# Conic formulation for this concave beast involving log?

Here is a challenge problem. I have no personal interest in it, but this was posted at https://mathoverflow.net/questions/303936/concavity-of-log-1-fracx-11x-1x-2-2x-3-4-1-fracx-21x-1-4x-2/303948#303947

\log \left[ \prod_{k=1}^{n}\left(1+\frac{x_k}{1+\sum_{j=0}^{n-1}q^jx_{k+j}}\right) \right], 0 \le x \le 1, 0 < q < 1

This appears to be concave for any n, and is concave for particular values of n per Maple. Is there a conic formulation? It seems tough. Note that if formulated as a sum of log terms, each log term is NOT concave individually, so it seems especially tricky.

For n = 1, this can be formulated using the approach by @Michal_Adamaszek in Can CVX solve this kind of function {x-log(1+x/(x+1))} , resulting in log(2-inv_pos(1+x1))

If this can be extended to n >= 2, it looks tricky, if possible at all, because each additive log term is not concave, so it seems the whole function will have to be dealt with at once. Also, for high enough values of x (some amount greater than 1), the whole function is not concave, so it seems that will be a complicating matter in the formulation. Also, I believe for n >= 2, the argument of log is not concave, which suggests to me the approach in the 1st paragraph is a dead end for n >= 2.

This is not the kind of problem I have any interest in whatsoever. It makes no sense to try and convert this to a comic form. This is one of those times when we need to resurrect a smooth convex solver, like Mosek’s original.

Speaking of conic formulations or even reformulations. Whenever i pass cvx a problem using its library of functions like $norm(\textbf{A}(x))$ subject to constraints, I believe CVX parses it a transforms it to conic form. Is it possible to somehow retrieve the normal equations (I mean their coeeficient matrices) cvx is actually passing to the solver or perhaps see what the data matrices in conic form look like?

It is our experience that there are better algorithms for conic optimizatoin than for general convex optimization.

The nonsymmetric conic solver in MOSEK 9 is definitely more reliable than the general convex solver. I think most solver developers will agree that general convex optimization is tractable in theory, but less so in practice.

@mcg says comic form 1 Like

@lucasrehbein

Is it possible to somehow retrieve the normal equations (I mean their coeeficient matrices) cvx is actually passing to the solver or perhaps see what the data matrices in conic form look like?

See CVX/MOSEK problem format .This may not be a very “friendly” output from your high-level math modeler point of view. I can not clarify anything in the link.

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Y’all are too funny. Damn that autocorrect!

But in all seriousness: I fully acknowledge that the latest wisdom is that conic solvers are superior to smooth solvers. But conic solvers as currently designed are limited to a fixed set of cones. This is great if your model is readily converted to utilize those cones, and I know that the MOSEK team has done an amazing job of uncovering conic formulations for a lot of models I was not expecting would be compatible.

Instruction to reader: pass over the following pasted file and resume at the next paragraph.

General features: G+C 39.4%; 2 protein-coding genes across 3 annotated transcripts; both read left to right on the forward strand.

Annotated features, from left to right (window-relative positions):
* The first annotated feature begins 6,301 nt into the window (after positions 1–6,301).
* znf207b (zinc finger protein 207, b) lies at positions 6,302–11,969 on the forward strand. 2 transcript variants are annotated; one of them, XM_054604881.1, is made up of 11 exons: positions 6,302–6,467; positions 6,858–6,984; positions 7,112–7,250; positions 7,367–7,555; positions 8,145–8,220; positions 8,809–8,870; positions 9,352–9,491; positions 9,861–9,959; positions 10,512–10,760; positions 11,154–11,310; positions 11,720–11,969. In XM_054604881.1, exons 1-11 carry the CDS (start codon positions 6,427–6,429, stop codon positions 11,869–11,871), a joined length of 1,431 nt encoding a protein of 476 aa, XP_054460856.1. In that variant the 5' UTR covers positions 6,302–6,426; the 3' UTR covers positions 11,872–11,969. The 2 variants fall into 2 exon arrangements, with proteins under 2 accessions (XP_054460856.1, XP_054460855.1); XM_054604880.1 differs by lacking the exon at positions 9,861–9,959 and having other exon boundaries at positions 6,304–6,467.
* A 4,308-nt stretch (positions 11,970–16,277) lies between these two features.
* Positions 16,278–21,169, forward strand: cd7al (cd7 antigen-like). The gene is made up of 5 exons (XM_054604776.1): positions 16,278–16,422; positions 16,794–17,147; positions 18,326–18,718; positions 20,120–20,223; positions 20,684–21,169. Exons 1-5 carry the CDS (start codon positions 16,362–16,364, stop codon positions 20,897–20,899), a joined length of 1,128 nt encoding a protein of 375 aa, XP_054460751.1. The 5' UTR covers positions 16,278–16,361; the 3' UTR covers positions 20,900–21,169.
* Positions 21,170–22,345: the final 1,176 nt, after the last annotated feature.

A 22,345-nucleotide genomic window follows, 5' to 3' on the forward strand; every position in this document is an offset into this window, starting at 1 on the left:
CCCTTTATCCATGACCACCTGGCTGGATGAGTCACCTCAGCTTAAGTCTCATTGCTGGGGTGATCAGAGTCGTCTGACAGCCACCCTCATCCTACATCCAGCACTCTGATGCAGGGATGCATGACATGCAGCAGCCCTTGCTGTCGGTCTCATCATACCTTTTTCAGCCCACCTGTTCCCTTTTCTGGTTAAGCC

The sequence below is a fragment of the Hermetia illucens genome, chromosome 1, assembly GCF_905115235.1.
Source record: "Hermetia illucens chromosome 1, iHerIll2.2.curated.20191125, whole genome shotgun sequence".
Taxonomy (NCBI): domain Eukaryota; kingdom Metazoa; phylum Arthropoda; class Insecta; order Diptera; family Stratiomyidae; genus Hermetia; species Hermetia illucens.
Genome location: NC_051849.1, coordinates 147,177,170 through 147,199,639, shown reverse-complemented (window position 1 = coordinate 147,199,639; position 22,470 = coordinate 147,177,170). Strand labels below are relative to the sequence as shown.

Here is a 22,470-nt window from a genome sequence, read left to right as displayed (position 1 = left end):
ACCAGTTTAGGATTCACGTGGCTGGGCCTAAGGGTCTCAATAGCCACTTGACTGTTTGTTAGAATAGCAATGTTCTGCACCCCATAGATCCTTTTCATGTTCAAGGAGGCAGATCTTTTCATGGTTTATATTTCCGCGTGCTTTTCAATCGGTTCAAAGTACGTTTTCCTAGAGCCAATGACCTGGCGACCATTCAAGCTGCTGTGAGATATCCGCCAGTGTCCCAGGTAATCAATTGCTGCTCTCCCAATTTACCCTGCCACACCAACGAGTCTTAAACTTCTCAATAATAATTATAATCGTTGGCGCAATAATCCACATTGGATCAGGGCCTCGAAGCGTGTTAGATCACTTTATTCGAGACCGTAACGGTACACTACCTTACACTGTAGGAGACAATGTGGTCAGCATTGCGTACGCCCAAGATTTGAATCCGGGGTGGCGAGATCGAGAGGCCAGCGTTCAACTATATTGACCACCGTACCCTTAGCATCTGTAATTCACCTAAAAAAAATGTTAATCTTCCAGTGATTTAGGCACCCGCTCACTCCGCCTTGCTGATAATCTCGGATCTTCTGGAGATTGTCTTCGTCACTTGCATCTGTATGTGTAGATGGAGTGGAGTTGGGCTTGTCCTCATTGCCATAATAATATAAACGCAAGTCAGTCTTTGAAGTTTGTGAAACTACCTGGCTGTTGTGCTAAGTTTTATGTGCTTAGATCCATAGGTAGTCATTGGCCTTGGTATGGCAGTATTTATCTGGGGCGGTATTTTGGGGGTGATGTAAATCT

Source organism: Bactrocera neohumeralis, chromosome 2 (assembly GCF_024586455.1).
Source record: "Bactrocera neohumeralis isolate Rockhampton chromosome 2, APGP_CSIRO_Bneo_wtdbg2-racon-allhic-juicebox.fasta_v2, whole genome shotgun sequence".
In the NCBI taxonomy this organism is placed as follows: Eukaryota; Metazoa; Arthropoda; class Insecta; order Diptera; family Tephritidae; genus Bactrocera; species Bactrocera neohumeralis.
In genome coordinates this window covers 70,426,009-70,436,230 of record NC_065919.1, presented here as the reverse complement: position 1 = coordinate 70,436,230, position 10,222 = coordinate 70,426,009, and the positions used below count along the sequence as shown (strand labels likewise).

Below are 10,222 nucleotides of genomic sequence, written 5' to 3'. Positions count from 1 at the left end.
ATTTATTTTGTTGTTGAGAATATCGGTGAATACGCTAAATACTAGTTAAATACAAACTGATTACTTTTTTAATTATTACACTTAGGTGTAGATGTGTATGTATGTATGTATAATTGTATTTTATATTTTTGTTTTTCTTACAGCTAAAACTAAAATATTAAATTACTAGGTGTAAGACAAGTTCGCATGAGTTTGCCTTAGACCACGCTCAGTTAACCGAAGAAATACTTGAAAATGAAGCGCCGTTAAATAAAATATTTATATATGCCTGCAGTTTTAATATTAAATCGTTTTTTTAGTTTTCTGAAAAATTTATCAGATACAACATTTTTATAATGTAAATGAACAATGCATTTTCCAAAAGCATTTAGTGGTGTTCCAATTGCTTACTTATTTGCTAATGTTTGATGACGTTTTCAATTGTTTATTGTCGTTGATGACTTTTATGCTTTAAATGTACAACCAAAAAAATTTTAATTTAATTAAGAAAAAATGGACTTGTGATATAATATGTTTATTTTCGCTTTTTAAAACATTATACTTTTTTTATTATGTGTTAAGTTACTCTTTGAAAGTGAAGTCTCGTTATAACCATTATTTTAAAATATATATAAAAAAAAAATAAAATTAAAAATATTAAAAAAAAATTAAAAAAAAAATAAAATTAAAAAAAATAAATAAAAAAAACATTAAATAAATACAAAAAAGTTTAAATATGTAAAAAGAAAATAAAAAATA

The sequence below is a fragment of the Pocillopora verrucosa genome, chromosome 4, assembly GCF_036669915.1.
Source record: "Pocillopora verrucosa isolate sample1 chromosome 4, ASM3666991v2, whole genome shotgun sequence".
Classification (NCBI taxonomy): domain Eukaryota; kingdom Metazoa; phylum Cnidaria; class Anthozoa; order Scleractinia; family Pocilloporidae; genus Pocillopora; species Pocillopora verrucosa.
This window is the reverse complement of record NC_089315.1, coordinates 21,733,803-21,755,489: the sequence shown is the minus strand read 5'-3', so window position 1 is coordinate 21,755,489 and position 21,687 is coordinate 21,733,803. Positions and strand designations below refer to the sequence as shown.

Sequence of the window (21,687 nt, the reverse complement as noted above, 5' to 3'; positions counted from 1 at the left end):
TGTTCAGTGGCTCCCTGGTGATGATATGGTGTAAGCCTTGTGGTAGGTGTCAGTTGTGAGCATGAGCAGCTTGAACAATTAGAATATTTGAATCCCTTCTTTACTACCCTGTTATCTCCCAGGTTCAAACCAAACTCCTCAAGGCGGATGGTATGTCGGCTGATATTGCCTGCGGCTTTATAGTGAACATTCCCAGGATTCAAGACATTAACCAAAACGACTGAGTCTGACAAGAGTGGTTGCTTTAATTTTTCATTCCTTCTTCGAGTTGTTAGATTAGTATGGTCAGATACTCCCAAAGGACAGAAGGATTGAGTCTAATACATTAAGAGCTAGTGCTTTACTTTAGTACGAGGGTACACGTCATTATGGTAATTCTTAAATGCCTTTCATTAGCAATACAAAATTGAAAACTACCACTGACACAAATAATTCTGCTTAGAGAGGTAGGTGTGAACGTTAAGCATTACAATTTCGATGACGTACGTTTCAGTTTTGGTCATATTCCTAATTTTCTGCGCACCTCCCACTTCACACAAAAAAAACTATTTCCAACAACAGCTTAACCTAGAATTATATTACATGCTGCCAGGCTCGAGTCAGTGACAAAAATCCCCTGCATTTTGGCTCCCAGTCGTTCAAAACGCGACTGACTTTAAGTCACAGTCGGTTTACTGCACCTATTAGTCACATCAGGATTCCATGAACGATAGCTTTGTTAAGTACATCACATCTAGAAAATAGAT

What I’d be curious to see, however, is the ability to experiment with a cone defined by the perspective of a smooth function; that is,

\mathcal{K}_f=\left\{(x,y,z)~\middle|~y>0,~y f(x/y) \leq z\right\}

I believe Shuzhong Zhang did some work on algorithms involving these cones. Of course, CVX won’t play nice with it.

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You can not just do optimization algorithms for arbitrary convex functions. Well, you can because you can use the universal barrier function suggested by Nesterov and Nemirovski but unfortunately nobody knows how deal with it in practice as far as I know. Indeed as I recall the universal barrier involves an integral.

So to summarize in practice you need to study appropriate convex sets that admits a self-concordant barrier function you can compute with in polynomial time. This implies the sets need to a have very well defined explicit structure because otherwise you have very little chance of proving self concordance and compute whatever you need.

I have stopped chasing unicorns and plans to spend rest my career of doing this efficiently for specific convex sets which happens to be cones.

Something that also has surprised me is that you would think there would be an infinite number interesting convex sets. Of course there is but they do not seem materialize in practice.

This is of course a personal view and primarily applies to interior-point methods. First order methods I know very little about.

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I think you’ve hit the sweet spot with what you’ve developed, Erling, and I would not advocate adding arbitrary cone support to MOSEK!